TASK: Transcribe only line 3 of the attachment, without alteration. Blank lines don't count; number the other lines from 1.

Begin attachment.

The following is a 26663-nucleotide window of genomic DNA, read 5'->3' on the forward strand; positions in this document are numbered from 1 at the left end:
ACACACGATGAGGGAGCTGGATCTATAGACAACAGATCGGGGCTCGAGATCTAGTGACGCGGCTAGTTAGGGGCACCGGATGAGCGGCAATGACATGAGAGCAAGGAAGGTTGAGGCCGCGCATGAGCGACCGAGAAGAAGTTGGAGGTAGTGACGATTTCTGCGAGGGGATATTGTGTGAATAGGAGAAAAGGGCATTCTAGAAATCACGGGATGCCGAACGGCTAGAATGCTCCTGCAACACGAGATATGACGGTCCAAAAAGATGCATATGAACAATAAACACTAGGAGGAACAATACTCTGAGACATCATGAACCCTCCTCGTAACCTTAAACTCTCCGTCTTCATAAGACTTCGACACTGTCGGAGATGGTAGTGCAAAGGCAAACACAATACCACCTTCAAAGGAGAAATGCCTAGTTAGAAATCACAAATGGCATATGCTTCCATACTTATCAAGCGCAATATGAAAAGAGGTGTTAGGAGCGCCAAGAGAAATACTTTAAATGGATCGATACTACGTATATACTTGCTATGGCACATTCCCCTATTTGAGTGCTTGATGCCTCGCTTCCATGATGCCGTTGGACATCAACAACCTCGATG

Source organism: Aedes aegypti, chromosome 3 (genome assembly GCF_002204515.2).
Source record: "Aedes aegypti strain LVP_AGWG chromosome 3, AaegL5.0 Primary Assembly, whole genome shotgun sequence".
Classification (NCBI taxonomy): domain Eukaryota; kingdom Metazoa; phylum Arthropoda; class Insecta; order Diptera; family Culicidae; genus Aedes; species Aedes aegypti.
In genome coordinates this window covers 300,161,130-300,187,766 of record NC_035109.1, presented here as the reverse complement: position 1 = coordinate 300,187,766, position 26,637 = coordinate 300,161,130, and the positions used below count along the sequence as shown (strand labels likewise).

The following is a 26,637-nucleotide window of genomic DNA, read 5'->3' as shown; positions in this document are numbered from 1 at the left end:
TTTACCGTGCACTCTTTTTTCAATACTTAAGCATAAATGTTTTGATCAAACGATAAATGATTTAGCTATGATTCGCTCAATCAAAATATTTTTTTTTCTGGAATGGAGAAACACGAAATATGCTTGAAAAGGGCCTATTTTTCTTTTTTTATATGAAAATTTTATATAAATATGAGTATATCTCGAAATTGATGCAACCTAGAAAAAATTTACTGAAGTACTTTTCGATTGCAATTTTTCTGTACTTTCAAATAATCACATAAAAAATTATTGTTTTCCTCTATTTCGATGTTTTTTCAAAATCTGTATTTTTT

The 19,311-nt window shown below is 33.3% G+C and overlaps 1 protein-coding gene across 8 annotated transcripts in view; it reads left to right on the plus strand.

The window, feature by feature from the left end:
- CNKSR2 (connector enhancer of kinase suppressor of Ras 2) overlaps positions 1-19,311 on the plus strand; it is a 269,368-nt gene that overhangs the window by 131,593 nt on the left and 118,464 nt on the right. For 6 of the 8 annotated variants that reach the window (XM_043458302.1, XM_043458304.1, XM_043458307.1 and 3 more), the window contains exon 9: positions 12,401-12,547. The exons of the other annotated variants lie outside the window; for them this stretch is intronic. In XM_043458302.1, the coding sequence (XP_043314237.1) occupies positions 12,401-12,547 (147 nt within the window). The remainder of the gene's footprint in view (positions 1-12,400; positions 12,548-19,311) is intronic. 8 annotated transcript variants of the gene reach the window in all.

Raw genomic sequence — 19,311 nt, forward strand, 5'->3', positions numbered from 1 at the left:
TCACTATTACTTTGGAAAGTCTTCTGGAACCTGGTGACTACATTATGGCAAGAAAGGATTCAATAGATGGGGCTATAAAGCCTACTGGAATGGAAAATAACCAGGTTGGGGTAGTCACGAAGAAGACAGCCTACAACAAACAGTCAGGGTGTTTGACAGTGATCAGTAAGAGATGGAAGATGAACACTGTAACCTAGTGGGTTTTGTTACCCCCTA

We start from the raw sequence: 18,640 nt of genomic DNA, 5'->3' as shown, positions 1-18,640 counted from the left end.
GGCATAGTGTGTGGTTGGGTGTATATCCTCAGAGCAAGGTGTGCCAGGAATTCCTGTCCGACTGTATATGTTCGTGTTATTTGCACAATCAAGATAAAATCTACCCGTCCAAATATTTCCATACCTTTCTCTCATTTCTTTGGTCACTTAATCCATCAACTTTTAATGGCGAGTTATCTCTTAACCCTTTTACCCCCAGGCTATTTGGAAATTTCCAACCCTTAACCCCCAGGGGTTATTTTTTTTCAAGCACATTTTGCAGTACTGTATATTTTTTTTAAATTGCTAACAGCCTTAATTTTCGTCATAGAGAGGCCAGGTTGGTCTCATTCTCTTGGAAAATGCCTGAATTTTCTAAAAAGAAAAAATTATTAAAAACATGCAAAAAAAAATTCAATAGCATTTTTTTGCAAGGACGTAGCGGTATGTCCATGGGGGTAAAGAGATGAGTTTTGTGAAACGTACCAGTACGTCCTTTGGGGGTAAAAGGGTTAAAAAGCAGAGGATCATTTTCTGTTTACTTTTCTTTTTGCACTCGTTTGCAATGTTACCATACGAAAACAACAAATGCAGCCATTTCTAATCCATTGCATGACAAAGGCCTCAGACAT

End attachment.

Source organism: Aedes aegypti, chromosome 3 (genome assembly GCF_002204515.2).